Aspects of Security

Lead Research Organisation: Imperial College London
Department Name: Dept of Computing


Good practice requires that security and other non-functional requirements are factored into a system design from the very start. In reality, the issues of legacy code and changing requirements due to changes in the regulatory or legislative framework require a more flexible approach. Security policies often have to be retro-fitted. The separation of concerns supported by aspect-oriented programming allows such retro-fitting without having to completely re-engineer the system.This proposal is for a series of short visits to the Danish Technical University to further advance joint work using aspects to enforce security policies on distributed, mobile systems.One main result from our past work is the integration of aspects into a coordination language that facilitates distribution of data, mobility of code, and the ability to work with dynamically evolving, open systems. We have applied this language to a case study based on electronic patient records for a small nursing home in Australia. We have shown how to encode the access control policies of this example and defined a new logic for verifying the correctness of such policies. The main outcomes from the planned series of visits are: a more sophisticated approach to aspect-oriented programming which includes dynamic program analysis; automation of the logic for reasoning about policies; further case studies; and extensions to the language.


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Yang F (2013) Predictive access control for distributed computation in Science of Computer Programming

Description The funding was for overseas travel to support a series of visits to work with Professors Flemming Nielson and Hanne Riis Nielson at the Danish Technical University. After the award of the grant, the lab at DTU appointed me as a visiting professor and provided me with accomodation for two 1 month stays in the summers of 2009 and 2010 (and indeed 2011). I also made a number of shorter visits. As a consequence I have spent more time at DTU than originally envisaged but at a lower cost to the grant (because of fewer journeys and less accomodation costs).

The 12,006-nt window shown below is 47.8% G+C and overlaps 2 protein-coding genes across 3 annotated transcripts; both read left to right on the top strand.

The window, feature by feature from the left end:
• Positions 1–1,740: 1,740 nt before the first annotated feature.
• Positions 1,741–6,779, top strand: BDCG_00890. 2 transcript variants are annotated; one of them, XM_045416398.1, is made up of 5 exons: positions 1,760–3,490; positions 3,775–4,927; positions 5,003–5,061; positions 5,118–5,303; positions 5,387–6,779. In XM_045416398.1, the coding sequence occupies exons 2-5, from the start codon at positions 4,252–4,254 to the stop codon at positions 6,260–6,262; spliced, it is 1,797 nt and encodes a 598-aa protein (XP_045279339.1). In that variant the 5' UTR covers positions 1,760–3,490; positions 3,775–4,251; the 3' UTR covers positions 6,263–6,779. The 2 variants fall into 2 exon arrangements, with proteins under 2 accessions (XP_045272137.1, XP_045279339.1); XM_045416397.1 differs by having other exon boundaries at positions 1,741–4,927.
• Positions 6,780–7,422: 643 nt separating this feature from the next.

Our joint work has focussed on a formal model of access control in distributed systems. A motivating example was electronic healthcare systems. In such systems there are a number of different actors (patients, doctors, nurses) who create, access and modify records. The rules about who can do what, when and where are generally complex -- for example, doctors may be able to access any records but only update those of their own patients. We model the different entities as processes (each with an "address", or name, and the ability to own some data) and policies as rules which control what the process can do or have done to it. The rules are essentially aspects as in aspect-oriented programming. A lot of our initial work was devoted to resolving how to deal with potentially conflicting policies or incomplete policies. We developed a formal process algebra incorporating these ideas and a logic for reasoning about the overall policies in a system. Our more recent work has investigated the role of uncertainty -- introducing policies that are only applied with a certain probability. These can be used to model how actors cope with risk -- for example in bidding for and buying goods through an on-line auction.

DTU have now recruited a PhD student who is studying how these ideas can be applied to understanding and developing the OASIS extensible Access Control Markup Language, XACML. I am continuing to be involved in this work and it may lead to some more realistic applications of our ideas.
Exploitation Route We have recently submitted a proposal under the CERes call. The main topic of the proposal was Insider Threats but we expect to develop this access control work further under this programme.
Sectors Digital/Communication/Information Technologies (including Software)

Description The findings were published in peer review conferences and journals
First Year Of Impact 2008
Sector Digital/Communication/Information Technologies (including Software)
Impact Types Policy & public services